# How do I find the value of x for the rectangular maximum area?

Refer to the graph below:

The points $(3,0)$, $(x,0)$, $(x, \frac{1}{x^2}),$ and $(3, \frac{1}{x^2})$ are the vertices of a rectangle where x $\ge$ 3, as shown in the figure below. For what value of x does the rectangle have a maximum area?

(A) $3$

(B) $4$

(C) $6$

(D) $9$

(E) there is no such value of x

I know the answer is (C), but I don't understand the steps to solving this problem.

If anyone could tell me the steps to solve this question and why each step is necessary, that would be super helpful!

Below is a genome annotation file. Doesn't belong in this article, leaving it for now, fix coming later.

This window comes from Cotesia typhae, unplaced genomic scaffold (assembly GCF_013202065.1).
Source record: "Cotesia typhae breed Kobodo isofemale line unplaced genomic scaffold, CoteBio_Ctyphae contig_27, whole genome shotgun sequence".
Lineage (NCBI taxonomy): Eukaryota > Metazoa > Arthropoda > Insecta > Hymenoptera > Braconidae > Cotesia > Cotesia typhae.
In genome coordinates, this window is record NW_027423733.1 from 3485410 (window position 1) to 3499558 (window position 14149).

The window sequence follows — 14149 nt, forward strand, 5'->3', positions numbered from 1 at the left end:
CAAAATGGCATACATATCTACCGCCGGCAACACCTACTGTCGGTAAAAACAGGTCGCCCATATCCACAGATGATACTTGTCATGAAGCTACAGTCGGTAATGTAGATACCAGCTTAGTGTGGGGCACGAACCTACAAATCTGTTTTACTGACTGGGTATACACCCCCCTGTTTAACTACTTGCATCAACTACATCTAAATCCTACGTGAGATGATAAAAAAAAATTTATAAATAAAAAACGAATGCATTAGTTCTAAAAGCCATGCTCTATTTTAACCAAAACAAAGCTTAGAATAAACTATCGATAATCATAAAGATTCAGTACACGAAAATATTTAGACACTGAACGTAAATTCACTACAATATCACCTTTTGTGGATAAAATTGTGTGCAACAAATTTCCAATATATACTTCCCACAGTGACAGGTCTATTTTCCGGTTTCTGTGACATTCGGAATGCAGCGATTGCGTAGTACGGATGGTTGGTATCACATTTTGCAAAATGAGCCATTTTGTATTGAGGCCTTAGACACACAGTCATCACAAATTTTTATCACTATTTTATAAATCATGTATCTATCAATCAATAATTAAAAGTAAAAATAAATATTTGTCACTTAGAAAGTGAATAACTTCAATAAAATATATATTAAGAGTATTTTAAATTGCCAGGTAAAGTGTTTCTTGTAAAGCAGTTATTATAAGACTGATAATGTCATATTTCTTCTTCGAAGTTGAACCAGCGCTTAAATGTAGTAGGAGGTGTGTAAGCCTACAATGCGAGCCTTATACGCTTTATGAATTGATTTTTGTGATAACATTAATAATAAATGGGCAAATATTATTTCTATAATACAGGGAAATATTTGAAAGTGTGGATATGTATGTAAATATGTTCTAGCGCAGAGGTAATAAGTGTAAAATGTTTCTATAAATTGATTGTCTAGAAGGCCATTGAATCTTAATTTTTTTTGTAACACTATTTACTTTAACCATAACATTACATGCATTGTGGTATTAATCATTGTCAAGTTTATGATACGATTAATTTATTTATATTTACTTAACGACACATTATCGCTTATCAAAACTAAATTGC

Thank you. • Write the area in terms of the four vertices. This area will turn out to be a function of $x$. Now maximize this function w.r.t. $x$. – avs Feb 3 '17 at 0:17
• Or write area as base times height, base is $x-3$ and height $1/x^2$. – coffeemath Feb 3 '17 at 0:35

The rectangle has sides $x-3$ and $\frac{1}{x^2}$, so the area is:
$$f(x)=\frac{x-3}{x^2}$$
And: $$f'(x)=\frac{6-x}{x^3}$$ which is positive for $x<6$ ($f$ increasing) and negative for $x>6$ ($f$ decreasing)
So the max value is attained for $x=6$